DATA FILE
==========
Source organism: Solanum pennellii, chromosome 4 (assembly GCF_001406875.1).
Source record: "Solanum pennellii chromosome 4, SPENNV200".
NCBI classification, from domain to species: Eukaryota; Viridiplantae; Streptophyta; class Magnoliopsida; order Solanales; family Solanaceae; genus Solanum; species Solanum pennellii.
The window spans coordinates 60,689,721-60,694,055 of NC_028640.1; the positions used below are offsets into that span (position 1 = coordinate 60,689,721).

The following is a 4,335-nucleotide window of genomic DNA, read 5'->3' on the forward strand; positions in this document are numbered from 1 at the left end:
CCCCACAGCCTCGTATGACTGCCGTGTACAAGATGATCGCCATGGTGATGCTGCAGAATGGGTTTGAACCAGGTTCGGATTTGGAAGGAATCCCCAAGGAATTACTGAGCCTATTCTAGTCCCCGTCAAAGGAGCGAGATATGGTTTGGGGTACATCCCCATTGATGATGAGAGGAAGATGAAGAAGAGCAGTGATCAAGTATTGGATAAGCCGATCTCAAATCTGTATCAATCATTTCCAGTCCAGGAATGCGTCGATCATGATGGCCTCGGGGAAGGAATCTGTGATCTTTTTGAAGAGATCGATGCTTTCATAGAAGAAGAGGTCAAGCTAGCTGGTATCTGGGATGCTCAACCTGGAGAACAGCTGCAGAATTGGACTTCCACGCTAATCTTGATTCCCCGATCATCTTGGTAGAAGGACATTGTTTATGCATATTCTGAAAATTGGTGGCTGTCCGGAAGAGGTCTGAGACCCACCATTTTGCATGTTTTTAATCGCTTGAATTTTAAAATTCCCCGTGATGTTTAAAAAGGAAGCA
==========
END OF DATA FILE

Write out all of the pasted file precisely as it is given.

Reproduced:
Source organism: Solanum pennellii, chromosome 4 (assembly GCF_001406875.1).
Source record: "Solanum pennellii chromosome 4, SPENNV200".
NCBI classification, from domain to species: Eukaryota; Viridiplantae; Streptophyta; class Magnoliopsida; order Solanales; family Solanaceae; genus Solanum; species Solanum pennellii.
The window spans coordinates 60,689,721-60,694,055 of NC_028640.1; the positions used below are offsets into that span (position 1 = coordinate 60,689,721).

The following is a 4,335-nucleotide window of genomic DNA, read 5'->3' on the forward strand; positions in this document are numbered from 1 at the left end:
CCCCACAGCCTCGTATGACTGCCGTGTACAAGATGATCGCCATGGTGATGCTGCAGAATGGGTTTGAACCAGGTTCGGATTTGGAAGGAATCCCCAAGGAATTACTGAGCCTATTCTAGTCCCCGTCAAAGGAGCGAGATATGGTTTGGGGTACATCCCCATTGATGATGAGAGGAAGATGAAGAAGAGCAGTGATCAAGTATTGGATAAGCCGATCTCAAATCTGTATCAATCATTTCCAGTCCAGGAATGCGTCGATCATGATGGCCTCGGGGAAGGAATCTGTGATCTTTTTGAAGAGATCGATGCTTTCATAGAAGAAGAGGTCAAGCTAGCTGGTATCTGGGATGCTCAACCTGGAGAACAGCTGCAGAATTGGACTTCCACGCTAATCTTGATTCCCCGATCATCTTGGTAGAAGGACATTGTTTATGCATATTCTGAAAATTGGTGGCTGTCCGGAAGAGGTCTGAGACCCACCATTTTGCATGTTTTTAATCGCTTGAATTTTAAAATTCCCCGTGATGTTTAAAAAGGAAGCA